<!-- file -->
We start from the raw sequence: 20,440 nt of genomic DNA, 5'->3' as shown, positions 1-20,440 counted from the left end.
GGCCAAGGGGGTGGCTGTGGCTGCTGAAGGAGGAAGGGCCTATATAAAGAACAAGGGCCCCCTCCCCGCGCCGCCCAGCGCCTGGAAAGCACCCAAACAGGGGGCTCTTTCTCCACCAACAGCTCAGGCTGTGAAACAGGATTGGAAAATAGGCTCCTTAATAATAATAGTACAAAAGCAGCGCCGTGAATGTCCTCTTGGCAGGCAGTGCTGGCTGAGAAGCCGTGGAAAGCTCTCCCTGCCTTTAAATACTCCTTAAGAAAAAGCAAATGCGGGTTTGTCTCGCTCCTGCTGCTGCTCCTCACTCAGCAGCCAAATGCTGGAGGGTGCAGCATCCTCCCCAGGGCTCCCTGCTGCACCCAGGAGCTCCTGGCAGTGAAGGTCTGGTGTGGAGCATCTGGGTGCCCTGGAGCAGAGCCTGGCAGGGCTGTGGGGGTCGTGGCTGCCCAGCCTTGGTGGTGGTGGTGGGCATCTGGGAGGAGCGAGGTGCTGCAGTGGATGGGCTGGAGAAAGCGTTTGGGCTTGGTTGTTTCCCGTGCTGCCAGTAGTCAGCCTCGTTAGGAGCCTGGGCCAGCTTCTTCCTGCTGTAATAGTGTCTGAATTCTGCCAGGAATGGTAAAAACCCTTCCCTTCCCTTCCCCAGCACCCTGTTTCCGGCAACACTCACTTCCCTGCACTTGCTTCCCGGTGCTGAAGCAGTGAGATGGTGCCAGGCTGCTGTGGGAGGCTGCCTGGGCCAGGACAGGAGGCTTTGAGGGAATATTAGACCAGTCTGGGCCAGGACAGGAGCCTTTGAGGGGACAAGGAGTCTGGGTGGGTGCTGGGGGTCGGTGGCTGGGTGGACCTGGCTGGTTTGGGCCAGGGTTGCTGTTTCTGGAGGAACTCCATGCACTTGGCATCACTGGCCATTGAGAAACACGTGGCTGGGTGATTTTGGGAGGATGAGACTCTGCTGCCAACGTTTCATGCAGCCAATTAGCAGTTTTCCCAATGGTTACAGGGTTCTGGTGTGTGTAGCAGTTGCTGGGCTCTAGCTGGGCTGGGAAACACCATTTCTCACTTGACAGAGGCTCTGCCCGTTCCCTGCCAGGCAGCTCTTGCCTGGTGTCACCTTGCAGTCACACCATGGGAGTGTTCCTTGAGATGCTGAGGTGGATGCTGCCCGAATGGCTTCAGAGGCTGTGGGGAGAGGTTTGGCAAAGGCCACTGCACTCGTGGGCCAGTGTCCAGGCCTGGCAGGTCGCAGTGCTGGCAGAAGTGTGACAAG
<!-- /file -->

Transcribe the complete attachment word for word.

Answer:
We start from the raw sequence: 20,440 nt of genomic DNA, 5'->3' as shown, positions 1-20,440 counted from the left end.
GGCCAAGGGGGTGGCTGTGGCTGCTGAAGGAGGAAGGGCCTATATAAAGAACAAGGGCCCCCTCCCCGCGCCGCCCAGCGCCTGGAAAGCACCCAAACAGGGGGCTCTTTCTCCACCAACAGCTCAGGCTGTGAAACAGGATTGGAAAATAGGCTCCTTAATAATAATAGTACAAAAGCAGCGCCGTGAATGTCCTCTTGGCAGGCAGTGCTGGCTGAGAAGCCGTGGAAAGCTCTCCCTGCCTTTAAATACTCCTTAAGAAAAAGCAAATGCGGGTTTGTCTCGCTCCTGCTGCTGCTCCTCACTCAGCAGCCAAATGCTGGAGGGTGCAGCATCCTCCCCAGGGCTCCCTGCTGCACCCAGGAGCTCCTGGCAGTGAAGGTCTGGTGTGGAGCATCTGGGTGCCCTGGAGCAGAGCCTGGCAGGGCTGTGGGGGTCGTGGCTGCCCAGCCTTGGTGGTGGTGGTGGGCATCTGGGAGGAGCGAGGTGCTGCAGTGGATGGGCTGGAGAAAGCGTTTGGGCTTGGTTGTTTCCCGTGCTGCCAGTAGTCAGCCTCGTTAGGAGCCTGGGCCAGCTTCTTCCTGCTGTAATAGTGTCTGAATTCTGCCAGGAATGGTAAAAACCCTTCCCTTCCCTTCCCCAGCACCCTGTTTCCGGCAACACTCACTTCCCTGCACTTGCTTCCCGGTGCTGAAGCAGTGAGATGGTGCCAGGCTGCTGTGGGAGGCTGCCTGGGCCAGGACAGGAGGCTTTGAGGGAATATTAGACCAGTCTGGGCCAGGACAGGAGCCTTTGAGGGGACAAGGAGTCTGGGTGGGTGCTGGGGGTCGGTGGCTGGGTGGACCTGGCTGGTTTGGGCCAGGGTTGCTGTTTCTGGAGGAACTCCATGCACTTGGCATCACTGGCCATTGAGAAACACGTGGCTGGGTGATTTTGGGAGGATGAGACTCTGCTGCCAACGTTTCATGCAGCCAATTAGCAGTTTTCCCAATGGTTACAGGGTTCTGGTGTGTGTAGCAGTTGCTGGGCTCTAGCTGGGCTGGGAAACACCATTTCTCACTTGACAGAGGCTCTGCCCGTTCCCTGCCAGGCAGCTCTTGCCTGGTGTCACCTTGCAGTCACACCATGGGAGTGTTCCTTGAGATGCTGAGGTGGATGCTGCCCGAATGGCTTCAGAGGCTGTGGGGAGAGGTTTGGCAAAGGCCACTGCACTCGTGGGCCAGTGTCCAGGCCTGGCAGGTCGCAGTGCTGGCAGAAGTGTGACAAG